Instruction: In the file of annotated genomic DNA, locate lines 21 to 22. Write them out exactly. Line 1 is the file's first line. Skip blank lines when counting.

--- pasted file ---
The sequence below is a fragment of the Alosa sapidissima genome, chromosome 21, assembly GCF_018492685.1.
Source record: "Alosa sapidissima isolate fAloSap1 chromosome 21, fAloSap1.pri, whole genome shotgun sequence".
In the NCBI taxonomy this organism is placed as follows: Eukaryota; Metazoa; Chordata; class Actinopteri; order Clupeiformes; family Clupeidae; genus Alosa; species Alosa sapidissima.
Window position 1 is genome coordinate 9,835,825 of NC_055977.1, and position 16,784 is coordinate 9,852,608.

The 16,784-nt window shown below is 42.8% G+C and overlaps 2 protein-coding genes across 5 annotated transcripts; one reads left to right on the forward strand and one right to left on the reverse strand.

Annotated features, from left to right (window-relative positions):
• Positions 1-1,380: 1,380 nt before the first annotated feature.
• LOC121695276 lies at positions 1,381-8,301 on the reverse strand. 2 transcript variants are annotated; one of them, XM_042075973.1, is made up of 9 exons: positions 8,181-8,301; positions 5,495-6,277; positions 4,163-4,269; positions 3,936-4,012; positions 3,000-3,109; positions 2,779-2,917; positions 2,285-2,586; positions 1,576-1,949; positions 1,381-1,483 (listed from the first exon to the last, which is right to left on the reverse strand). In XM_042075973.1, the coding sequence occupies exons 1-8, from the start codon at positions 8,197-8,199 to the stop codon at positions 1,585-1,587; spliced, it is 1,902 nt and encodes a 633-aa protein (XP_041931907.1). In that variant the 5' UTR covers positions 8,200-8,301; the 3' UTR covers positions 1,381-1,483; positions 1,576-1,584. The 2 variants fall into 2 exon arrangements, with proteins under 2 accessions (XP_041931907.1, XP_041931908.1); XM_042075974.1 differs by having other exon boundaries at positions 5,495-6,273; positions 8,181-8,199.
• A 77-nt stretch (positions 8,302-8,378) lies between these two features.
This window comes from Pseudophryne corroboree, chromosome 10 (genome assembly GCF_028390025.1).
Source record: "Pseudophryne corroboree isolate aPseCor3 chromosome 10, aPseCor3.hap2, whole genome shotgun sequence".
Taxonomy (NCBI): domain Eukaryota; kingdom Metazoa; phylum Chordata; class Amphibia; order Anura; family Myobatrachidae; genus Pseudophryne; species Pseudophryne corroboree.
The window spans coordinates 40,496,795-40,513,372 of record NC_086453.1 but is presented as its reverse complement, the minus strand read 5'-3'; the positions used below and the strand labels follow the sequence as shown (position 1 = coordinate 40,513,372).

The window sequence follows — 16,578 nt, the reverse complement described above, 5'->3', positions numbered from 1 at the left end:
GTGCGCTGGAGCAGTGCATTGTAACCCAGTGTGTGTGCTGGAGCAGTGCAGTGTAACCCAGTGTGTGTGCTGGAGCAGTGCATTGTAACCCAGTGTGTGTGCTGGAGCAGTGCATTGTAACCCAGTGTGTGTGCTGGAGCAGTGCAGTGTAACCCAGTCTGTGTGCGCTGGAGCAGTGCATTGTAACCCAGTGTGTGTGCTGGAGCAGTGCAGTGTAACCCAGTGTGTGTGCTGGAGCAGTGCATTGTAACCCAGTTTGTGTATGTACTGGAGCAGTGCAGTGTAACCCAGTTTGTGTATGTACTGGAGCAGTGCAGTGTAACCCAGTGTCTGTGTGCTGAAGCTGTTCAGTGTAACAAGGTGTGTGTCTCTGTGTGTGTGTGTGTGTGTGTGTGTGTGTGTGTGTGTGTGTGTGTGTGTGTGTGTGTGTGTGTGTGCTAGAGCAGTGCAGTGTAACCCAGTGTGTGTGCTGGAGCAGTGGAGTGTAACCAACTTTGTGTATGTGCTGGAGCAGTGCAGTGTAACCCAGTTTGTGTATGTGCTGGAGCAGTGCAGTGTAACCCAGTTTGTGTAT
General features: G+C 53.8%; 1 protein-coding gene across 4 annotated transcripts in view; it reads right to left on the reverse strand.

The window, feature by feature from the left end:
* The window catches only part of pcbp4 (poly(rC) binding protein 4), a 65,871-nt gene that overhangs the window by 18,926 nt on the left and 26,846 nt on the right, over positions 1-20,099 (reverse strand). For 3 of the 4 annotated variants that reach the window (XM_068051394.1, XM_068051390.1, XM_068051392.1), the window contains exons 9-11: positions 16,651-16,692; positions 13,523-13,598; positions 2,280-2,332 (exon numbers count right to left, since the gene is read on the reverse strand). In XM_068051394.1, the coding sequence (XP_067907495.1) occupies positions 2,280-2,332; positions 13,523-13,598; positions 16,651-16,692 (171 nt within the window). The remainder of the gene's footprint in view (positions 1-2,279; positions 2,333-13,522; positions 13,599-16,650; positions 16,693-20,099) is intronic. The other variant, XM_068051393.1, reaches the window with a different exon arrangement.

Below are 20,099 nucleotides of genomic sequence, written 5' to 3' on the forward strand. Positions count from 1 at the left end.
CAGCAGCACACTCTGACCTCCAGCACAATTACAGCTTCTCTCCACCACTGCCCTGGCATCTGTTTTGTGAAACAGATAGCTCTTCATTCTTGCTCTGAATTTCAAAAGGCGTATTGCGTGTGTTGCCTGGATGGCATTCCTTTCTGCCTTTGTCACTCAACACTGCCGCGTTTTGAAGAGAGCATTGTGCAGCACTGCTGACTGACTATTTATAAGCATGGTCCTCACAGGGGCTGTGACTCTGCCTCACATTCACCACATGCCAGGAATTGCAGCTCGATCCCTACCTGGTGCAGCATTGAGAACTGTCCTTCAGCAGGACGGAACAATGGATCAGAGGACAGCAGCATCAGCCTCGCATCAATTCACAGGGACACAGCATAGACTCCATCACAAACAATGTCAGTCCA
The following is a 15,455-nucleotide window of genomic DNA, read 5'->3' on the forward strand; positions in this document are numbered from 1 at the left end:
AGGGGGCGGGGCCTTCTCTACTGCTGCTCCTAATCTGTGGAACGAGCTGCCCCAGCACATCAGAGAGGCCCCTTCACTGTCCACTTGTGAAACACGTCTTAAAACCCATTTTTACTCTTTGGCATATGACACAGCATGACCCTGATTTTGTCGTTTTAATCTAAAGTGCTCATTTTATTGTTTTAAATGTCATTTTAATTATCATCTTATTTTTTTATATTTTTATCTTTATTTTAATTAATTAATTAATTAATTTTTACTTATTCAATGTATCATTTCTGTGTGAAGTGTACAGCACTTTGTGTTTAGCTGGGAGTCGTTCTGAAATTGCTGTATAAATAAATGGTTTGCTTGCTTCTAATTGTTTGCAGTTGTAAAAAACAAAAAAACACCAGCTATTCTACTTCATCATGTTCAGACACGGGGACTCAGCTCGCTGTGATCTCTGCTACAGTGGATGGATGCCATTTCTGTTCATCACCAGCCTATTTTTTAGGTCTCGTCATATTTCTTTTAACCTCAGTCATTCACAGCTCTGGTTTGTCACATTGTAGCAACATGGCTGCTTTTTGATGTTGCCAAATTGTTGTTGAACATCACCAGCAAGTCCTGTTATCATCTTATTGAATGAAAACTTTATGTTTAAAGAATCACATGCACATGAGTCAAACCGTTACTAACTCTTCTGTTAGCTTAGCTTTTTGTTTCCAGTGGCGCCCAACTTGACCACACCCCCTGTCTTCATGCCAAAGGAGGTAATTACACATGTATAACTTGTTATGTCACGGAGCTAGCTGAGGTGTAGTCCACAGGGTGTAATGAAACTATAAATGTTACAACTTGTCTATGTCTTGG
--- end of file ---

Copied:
The following is a 15,455-nucleotide window of genomic DNA, read 5'->3' on the forward strand; positions in this document are numbered from 1 at the left end:
AGGGGGCGGGGCCTTCTCTACTGCTGCTCCTAATCTGTGGAACGAGCTGCCCCAGCACATCAGAGAGGCCCCTTCACTGTCCACTTGTGAAACACGTCTTAAAACCCATTTTTACTCTTTGGCATATGACACAGCATGACCCTGATTTTGTCGTTTTAATCTAAAGTGCTCATTTTATTGTTTTAAATGTCATTTTAATTATCATCTTATTTTTTTATATTTTTATCTTTATTTTAATTAATTAATTAATTAATTTTTACTTATTCAATGTATCATTTCTGTGTGAAGTGTACAGCACTTTGTGTTTAGCTGGGAGTCGTTCTGAAATTGCTGTATAAATAAATGGTTTGCTTGCTTCTAATTGTTTGCAGTTGTAAAAAACAAAAAAACACCAGCTATTCTACTTCATCATGTTCAGACACGGGGACTCAGCTCGCTGTGATCTCTGCTACAGTGGATGGATGCCATTTCTGTTCATCACCAGCCTATTTTTTAGGTCTCGTCATATTTCTTTTAACCTCAGTCATTCACAGCTCTGGTTTGTCACATTGTAGCAACATGGCTGCTTTTTGATGTTGCCAAATTGTTGTTGAACATCACCAGCAAGTCCTGTTATCATCTTATTGAATGAAAACTTTATGTTTAAAGAATCACATGCACATGAGTCAAACCGTTACTAACTCTTCTGTTAGCTTAGCTTTTTGTTTCCAGTGGCGCCCAACTTGACCACACCCCCTGTCTTCATGCCAAAGGAGGTAATTACACATGTATAACTTGTTATGTCACGGAGCTAGCTGAGGTGTAGTCCACAGGGTGTAATGAAACTATAAATGTTACAACTTGTCTATGTCTTGG